Provost: limited ‘live with remote option’ classes for Spring 2022

Letter from provost highlights instructional plans for spring semester; no longer continuing ‘live with remote option.’


Photo by Alex Liscio.

Justine Kantor, Staff Writer

Editor’s Note: This story was updated on 1/5 to reflect the current guidance from administration regarding COVID-19 protocols.

A Nov. 23 email from Provost Bret Danilowicz claims that starting next spring, most courses will no longer offer a remote option, known as “HyFlex,” in an attempt to encourage more in-person attendance.

“We are not continuing the optional In-Person with Live Remove Option used in Fall 2021,” the email reads.

The university launched HyFlex in Fall 2020 in response to concerns about the COVID-19 pandemic. 

25% of classes switched to this modality at that time, rising to 80% in Spring 2021. 

Only specific courses will continue with the HyFlex option, although it is unclear what those courses are. 

The reason for the change is to boost attendance in classes, the statement said.

In Spring 2021, 59% of undergraduate students took their classes online, compared to the previous year. Only 27% of undergraduate students were fully utilizing the remote learning option. 

“This will encourage students to attend in-person on our campuses, and further encourage the co-curricular activities and engagement that is critical to the success of our students,” Danilowicz’s email reads.

Students admitted to utilizing the online modality for reasons other than concerns over COVID-19.

I feel that I was utilizing the remote option to stay safe from COVID-19 and because it was more convenient,” said Economics major Farrah Smith.

Art and Sociology major Zoey Mazur also found taking classes online helpful.

“Offering hybrid model classes affords flexibility. It’s not a catastrophe if I miss class and have to catch up on two hours of class time before my test next week. I can just attend online or watch the recording.“

Criminal justice major Amanda Berger is concerned about attending in-person courses. 

“I think that knowing how fast COVID spreads and still not having control over the virus, in-person should without a doubt not be mandatory in any way,” she said.

There are also students’ concerns for the new “Omicron”variant of COVID-19. The World Health Organization declared it a “Variable of Concern” on Nov. 26.

“I thought maybe we would be closer to getting out of this thing after [the delta variant] died down a little, but now we have to worry about a whole new strain?” said Health Science major Hannah Birge.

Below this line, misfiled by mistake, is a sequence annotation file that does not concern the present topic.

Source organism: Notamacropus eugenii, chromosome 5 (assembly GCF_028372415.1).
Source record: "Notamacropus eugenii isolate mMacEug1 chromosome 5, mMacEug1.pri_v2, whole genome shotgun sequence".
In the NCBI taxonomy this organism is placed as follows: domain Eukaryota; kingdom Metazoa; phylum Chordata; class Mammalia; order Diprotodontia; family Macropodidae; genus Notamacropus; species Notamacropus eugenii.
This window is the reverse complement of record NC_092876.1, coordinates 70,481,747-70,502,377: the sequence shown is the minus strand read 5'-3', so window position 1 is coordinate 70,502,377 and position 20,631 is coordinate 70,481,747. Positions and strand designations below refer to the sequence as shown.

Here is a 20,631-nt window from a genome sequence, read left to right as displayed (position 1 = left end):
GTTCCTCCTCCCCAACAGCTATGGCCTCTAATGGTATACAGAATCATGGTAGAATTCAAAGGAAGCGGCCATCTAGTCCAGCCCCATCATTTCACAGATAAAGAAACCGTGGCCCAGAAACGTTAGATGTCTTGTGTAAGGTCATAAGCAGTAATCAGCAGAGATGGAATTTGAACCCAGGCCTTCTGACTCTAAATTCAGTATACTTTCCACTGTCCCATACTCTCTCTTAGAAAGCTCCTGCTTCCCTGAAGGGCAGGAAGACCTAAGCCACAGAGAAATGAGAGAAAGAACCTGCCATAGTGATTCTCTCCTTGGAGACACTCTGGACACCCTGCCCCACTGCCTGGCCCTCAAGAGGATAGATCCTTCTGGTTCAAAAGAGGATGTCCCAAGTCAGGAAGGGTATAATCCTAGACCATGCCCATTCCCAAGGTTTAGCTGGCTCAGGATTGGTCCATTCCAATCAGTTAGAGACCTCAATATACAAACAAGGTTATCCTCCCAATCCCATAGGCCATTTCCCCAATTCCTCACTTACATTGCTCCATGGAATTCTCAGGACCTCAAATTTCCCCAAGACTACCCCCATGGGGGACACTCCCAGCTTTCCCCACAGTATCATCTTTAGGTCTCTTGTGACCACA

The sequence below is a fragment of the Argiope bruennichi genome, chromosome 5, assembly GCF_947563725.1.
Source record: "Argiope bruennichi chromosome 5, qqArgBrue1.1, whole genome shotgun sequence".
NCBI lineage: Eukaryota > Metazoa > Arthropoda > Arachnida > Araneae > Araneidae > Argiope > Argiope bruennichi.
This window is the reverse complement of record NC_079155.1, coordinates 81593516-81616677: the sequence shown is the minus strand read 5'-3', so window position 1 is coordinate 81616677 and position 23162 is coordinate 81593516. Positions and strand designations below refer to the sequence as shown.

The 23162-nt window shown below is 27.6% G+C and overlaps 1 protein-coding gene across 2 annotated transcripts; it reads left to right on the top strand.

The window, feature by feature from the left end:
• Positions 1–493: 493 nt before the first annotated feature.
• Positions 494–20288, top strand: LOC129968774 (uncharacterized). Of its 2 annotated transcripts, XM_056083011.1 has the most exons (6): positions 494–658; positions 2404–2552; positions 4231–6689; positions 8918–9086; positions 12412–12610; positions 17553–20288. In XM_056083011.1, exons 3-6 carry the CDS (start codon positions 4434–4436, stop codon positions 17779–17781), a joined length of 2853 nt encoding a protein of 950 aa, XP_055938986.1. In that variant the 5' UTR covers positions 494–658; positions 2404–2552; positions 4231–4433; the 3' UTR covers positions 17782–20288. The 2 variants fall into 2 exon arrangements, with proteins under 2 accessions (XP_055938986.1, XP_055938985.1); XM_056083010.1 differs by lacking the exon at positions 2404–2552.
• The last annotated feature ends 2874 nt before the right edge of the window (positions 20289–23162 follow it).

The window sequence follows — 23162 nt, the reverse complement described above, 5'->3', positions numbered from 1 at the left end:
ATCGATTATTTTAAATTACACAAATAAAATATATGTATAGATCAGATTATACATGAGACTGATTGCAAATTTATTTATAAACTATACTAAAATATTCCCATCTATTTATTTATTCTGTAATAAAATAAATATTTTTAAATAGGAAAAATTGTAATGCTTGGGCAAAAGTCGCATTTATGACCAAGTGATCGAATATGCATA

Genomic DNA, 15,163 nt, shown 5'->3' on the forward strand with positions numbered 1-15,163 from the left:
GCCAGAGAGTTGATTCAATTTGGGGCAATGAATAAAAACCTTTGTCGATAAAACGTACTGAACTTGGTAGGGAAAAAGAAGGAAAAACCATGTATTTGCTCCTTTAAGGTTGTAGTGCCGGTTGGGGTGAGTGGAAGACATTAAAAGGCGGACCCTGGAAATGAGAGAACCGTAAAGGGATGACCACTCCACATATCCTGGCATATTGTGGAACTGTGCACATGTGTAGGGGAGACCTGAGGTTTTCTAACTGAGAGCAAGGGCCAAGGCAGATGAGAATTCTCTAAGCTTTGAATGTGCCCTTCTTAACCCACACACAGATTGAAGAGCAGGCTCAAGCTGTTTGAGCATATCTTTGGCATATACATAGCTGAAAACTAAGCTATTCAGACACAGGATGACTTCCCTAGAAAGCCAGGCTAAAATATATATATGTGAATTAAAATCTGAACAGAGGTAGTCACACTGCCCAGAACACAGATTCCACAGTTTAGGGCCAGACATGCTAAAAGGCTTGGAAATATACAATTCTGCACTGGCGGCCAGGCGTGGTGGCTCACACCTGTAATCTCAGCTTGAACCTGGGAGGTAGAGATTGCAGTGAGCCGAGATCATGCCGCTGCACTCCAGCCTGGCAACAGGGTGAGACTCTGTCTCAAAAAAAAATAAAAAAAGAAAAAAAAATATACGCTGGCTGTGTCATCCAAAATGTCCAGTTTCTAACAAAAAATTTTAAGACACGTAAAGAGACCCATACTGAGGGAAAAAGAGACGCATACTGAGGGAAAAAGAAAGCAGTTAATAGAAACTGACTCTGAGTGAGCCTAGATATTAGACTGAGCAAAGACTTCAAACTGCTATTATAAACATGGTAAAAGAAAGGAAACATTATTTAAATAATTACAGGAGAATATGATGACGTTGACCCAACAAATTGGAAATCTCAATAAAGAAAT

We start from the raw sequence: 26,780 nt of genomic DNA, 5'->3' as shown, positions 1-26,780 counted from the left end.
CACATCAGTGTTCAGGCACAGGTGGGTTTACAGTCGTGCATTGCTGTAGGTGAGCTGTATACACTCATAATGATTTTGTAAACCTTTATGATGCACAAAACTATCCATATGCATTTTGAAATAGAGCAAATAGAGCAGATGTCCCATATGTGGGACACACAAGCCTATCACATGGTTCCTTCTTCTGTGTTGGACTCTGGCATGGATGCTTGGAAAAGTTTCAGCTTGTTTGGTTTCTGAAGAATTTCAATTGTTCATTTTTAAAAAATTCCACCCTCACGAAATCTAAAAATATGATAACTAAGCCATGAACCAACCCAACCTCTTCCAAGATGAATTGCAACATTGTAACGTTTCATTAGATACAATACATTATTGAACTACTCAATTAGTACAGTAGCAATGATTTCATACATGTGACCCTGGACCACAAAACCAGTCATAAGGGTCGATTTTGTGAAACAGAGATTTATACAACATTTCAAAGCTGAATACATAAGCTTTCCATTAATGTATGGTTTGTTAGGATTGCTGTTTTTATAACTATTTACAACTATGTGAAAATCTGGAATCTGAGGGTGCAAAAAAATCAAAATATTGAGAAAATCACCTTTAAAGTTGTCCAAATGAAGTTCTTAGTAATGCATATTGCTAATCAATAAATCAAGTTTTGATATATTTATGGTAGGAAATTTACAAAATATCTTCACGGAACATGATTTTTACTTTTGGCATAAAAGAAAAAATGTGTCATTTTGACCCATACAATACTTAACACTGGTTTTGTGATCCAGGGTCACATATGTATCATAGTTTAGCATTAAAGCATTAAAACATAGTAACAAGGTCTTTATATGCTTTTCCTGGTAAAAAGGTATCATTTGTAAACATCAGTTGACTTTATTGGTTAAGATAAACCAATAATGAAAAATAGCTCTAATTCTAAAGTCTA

Public health officials detected the Florida case of the Omicron variant in Tampa on Dec. 7.

As of Dec. 10, there were 9 confirmed active cases of COVID-19 across all FAU campuses. In Palm Beach County, there were 495 cases.

According to the Centers for Disease Control and Prevention data tracker, nearly 72% of Florida’s population have received at least one dose of a COVID-19 vaccine.

While positive cases of the virus have significantly decreased in the area, there is a possibility of a future spike in cases caused by the Omicron variant.

Representatives from the university’s Department of Emergency Management would be in charge of making any changes to instructional plans in the weeks and months to come.

“They continue to monitor and evaluate the situation and will make adjustments if needed,” Joshua Glanzer, associate vice president of media relations, wrote in an email about hypothetical changes if the Omicron variant becomes more prominent.

The provost’s statement also had detailed updated mask guidance that was intended to go into effect in the spring semester.
“Due to the status of the COVID-19 pandemic in our service areas, wearing a mask indoors is currently a personal preference but please be thoughtful of the concerns of those around you,” the guidance originally stated.
However, due to the sudden surge in COVID-19 cases in the country, affecting Palm Beach County, the guidance that “masks are expected,” will remain in effect going into the new semester.
In a FAU announcement sent out to students, faculty, and staff via email on Jan 3, the mask policy will not be changed as planned.
“The rapid spread of the Omicron variant during the past few weeks is a reminder that the COVID-19 pandemic is not over and all members of the university community have a shared responsibility to Protect Your Owl Family.” the announcement stated. “All students, faculty and staff, regardless of vaccination status, are expected to wear face coverings while indoors in any FAU facilities, including classrooms and laboratories.”

Justine Kantor is a Staff Writer for the University Press. For information regarding this or other stories, email justine.kantor1@gmail, or message her on twitter @KantorJustine